Understanding and Managing Appetite Decline in Seniors

What Can Cause an Appetite Decline in Seniors?

Appetite decline in seniors is very common, for a number of reasons, including:
Feeling as though they've lost control over other aspects of life
Loneliness and having no one to share meals with
Depression and/or grief
Loss of taste or smell that makes food less appealing
A routine that doesn't include regular mealtimes
Problems with chewing, swallowing, or self-feeding
Difficulty with preparing meals
A sedentary lifestyle

It is essential to first talk with the person's doctor and dentist to eliminate any health issues or medication side effects that may be causing the problem. Once it's determined that there is not a medical basis for the change in appetite, try these strategies to help improve the individual's enjoyment in eating in order to maintain proper nutrition.

Offer high-calorie foods in small portions
As opposed to three large meals per day, try smaller servings more frequently. You can still make larger batches of favorite dishes, splitting them up into individual servings that may be frozen and reheated. Other foods to try that will supply important nutrients include cheese, peanut butter or other nut butters, finely chopped eggs or meat, avocado, yogurt, diced fruit, and whole milk.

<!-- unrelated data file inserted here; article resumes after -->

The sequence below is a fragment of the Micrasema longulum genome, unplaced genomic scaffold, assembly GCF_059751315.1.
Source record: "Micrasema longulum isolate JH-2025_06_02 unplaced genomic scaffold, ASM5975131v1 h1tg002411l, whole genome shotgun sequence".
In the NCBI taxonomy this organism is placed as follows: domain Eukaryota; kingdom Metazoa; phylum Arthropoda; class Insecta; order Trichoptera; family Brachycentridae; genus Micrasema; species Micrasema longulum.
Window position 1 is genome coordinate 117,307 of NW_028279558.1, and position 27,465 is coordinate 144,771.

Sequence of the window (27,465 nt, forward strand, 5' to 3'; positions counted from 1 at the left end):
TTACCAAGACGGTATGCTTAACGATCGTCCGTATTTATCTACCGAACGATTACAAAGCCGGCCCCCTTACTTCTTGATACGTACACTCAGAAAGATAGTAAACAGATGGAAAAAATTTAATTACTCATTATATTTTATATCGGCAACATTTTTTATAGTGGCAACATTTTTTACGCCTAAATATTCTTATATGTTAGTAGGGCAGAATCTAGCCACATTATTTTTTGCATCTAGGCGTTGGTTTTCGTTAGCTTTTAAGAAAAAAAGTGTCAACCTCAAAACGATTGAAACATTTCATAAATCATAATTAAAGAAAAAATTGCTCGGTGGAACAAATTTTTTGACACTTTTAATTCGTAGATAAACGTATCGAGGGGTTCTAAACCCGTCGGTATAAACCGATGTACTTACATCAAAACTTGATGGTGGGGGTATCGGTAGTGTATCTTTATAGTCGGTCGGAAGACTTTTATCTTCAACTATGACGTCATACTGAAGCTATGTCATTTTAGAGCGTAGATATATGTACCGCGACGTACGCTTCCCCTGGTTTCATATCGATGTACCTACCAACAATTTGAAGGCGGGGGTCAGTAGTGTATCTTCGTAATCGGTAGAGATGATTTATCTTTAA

Incorporate softer options
During the summer when fruit is particularly appetizing, try mixing up some healthy smoothies. Summer can also be a great time for ice cream, frozen yogurt, and milkshakes. Make it more festive and fun by inviting family members over to make their own unique treats and enjoying them outdoors together.

Develop a schedule
As opposed to waiting until the person says they're hungry, set designated times every day and stick to a schedule for eating. It may take some experimentation to figure out the best schedule, but give the new routine time to work before adjusting. Ensure that the person's routine includes an adequate amount of physical activity and exercise as well, which helps to enhance appetite.

Modify foods and utensils accordingly
If self-feeding is challenging, there are a number of adaptive utensils to explore. You can also make eating easier by serving food that is cut into small, bite-size portions, as well as finger foods like sandwiches, fish sticks, string cheese, chicken tenders, etc.